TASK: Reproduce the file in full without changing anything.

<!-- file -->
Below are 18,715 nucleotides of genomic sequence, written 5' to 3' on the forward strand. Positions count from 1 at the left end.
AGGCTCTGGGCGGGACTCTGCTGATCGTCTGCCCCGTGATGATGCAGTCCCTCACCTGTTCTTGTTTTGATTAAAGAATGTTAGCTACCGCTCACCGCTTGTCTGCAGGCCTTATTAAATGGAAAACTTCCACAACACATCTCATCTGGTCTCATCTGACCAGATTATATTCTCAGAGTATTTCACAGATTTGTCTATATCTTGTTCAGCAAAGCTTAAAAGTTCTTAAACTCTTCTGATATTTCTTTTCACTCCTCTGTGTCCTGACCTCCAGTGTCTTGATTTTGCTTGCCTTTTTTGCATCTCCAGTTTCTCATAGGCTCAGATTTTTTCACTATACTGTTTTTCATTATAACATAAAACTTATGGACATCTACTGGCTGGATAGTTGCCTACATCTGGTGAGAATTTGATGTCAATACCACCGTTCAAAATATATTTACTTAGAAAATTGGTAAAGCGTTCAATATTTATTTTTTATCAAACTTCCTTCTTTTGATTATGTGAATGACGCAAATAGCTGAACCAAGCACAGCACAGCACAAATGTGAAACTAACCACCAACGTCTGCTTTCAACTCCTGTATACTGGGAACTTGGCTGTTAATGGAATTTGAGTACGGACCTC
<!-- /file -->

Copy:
Below are 18,715 nucleotides of genomic sequence, written 5' to 3' on the forward strand. Positions count from 1 at the left end.
AGGCTCTGGGCGGGACTCTGCTGATCGTCTGCCCCGTGATGATGCAGTCCCTCACCTGTTCTTGTTTTGATTAAAGAATGTTAGCTACCGCTCACCGCTTGTCTGCAGGCCTTATTAAATGGAAAACTTCCACAACACATCTCATCTGGTCTCATCTGACCAGATTATATTCTCAGAGTATTTCACAGATTTGTCTATATCTTGTTCAGCAAAGCTTAAAAGTTCTTAAACTCTTCTGATATTTCTTTTCACTCCTCTGTGTCCTGACCTCCAGTGTCTTGATTTTGCTTGCCTTTTTTGCATCTCCAGTTTCTCATAGGCTCAGATTTTTTCACTATACTGTTTTTCATTATAACATAAAACTTATGGACATCTACTGGCTGGATAGTTGCCTACATCTGGTGAGAATTTGATGTCAATACCACCGTTCAAAATATATTTACTTAGAAAATTGGTAAAGCGTTCAATATTTATTTTTTATCAAACTTCCTTCTTTTGATTATGTGAATGACGCAAATAGCTGAACCAAGCACAGCACAGCACAAATGTGAAACTAACCACCAACGTCTGCTTTCAACTCCTGTATACTGGGAACTTGGCTGTTAATGGAATTTGAGTACGGACCTC